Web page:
Bob Beattie, a legend has died
Bob was one of the passionate pioneers of the Ski World Cup. Bob died aged 84 on Easter Sunday, 1st April 2018, in his native Colorado.
Bob Beattie became head coach at the University of Colorado in 1957 and steered the Buffs to NCC titles in 1959 and 1960. A year later, the US Ski Association appointed him as national coach, where he played a significant role. During the Hahnenkamm Races of 1966, Honoret Bonnet and Serge Lang held ground-breaking discussions at the Seidlalm. There was talk of a “World Cup” for ski racing for the very first time. Lang demonstrated the possibilities in ski racing, based on examples provided by Beattie and Honoret, who was then head coach of the French ski team. The Ski World Cup was born, marking the start of an incredible success story.
After working as coach, he was a respected sports commentator on the American ESPN channel for many years, yet never ceased in his endeavours to promote the ski racing sport, as well as the ongoing development of young athletes. In 1997, FIS presented him with the "FIS Journalist Award" and, only a year ago, he was in the limelight once again at the "50 years Ski World Cup" in Aspen. Kitzbühel Ski Club, Organizers of the Hahnenkamm Races, presented Bob Beattie with the "Hahnenkamm Medal of Honour in Gold" in January 2003, in recognition of his efforts in the promotion of ski racing.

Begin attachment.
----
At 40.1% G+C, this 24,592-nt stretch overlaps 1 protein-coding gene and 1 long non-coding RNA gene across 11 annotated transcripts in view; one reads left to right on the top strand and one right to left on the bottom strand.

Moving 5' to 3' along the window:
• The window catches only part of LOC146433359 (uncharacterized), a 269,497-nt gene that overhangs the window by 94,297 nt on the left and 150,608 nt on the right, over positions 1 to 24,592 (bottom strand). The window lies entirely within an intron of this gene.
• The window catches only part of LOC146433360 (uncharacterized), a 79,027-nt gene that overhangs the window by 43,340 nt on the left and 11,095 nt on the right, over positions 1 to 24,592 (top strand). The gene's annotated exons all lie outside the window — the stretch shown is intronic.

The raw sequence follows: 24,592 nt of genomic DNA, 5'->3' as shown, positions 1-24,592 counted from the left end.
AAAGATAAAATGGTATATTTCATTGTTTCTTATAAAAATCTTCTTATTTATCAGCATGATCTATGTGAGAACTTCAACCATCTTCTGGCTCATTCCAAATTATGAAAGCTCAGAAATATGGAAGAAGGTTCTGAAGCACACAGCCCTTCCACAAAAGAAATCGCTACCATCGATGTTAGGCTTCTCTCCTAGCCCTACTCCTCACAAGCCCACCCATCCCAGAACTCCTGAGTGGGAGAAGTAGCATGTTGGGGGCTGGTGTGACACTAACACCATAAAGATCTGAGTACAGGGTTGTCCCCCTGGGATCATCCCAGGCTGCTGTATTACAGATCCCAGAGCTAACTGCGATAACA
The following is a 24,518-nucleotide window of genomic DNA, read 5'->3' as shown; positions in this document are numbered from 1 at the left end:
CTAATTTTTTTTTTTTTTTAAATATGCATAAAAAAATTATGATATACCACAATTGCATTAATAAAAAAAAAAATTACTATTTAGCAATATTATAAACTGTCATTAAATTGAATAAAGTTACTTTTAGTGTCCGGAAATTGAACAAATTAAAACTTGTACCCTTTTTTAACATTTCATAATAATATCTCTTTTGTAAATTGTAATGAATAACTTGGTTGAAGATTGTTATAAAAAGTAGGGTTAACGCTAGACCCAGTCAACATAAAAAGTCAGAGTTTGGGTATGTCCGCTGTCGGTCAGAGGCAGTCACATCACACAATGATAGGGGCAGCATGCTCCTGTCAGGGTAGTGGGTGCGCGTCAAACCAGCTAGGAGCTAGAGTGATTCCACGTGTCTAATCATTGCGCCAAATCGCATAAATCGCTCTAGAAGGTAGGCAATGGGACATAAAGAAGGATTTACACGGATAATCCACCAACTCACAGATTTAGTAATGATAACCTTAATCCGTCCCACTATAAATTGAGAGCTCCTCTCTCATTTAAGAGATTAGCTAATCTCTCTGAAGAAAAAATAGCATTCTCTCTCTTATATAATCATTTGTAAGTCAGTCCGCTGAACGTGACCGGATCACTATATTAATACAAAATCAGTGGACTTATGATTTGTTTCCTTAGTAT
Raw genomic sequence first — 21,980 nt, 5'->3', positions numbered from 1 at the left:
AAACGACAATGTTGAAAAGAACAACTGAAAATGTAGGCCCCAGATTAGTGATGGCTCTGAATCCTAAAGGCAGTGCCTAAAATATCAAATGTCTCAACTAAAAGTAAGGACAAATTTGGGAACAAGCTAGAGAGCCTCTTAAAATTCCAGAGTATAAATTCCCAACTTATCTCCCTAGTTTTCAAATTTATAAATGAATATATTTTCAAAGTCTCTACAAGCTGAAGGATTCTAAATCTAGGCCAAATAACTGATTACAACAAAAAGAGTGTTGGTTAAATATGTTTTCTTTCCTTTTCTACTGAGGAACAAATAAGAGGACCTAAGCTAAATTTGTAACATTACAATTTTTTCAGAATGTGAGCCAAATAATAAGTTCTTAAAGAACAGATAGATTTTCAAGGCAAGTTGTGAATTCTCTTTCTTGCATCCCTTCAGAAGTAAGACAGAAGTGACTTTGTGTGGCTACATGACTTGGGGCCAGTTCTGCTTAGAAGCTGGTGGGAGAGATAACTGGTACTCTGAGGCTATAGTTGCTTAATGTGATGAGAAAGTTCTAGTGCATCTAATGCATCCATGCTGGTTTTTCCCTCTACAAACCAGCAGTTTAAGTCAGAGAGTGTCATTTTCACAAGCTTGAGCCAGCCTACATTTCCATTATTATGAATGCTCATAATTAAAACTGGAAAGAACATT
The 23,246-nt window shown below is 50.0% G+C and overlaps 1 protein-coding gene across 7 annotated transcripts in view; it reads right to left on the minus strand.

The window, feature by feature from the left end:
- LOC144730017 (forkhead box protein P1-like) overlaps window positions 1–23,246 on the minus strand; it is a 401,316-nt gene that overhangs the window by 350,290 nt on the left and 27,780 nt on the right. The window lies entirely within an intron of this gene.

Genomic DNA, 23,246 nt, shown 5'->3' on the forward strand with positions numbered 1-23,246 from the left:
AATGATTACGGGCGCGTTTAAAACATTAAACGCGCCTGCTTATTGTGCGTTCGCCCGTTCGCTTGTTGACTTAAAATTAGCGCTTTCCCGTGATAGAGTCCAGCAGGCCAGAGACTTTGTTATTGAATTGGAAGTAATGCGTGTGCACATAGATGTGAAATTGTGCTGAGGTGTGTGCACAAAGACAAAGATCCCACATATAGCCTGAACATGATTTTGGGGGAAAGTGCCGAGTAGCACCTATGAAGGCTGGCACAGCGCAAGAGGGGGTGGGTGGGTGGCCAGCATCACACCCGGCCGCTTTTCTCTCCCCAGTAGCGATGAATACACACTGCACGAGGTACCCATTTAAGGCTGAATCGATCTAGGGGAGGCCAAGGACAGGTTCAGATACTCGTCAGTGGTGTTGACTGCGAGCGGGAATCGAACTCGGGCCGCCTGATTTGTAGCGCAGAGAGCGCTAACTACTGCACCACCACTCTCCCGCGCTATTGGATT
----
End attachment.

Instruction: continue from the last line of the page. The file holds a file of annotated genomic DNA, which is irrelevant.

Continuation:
Bob will always be remembered. As a critic, developer and advocate of change. It was always very special when Bob visited the Hahnenkamm Races, be it in his journalistic capacity, or as a friend of the sport. Our deepest sympathy goes to his family.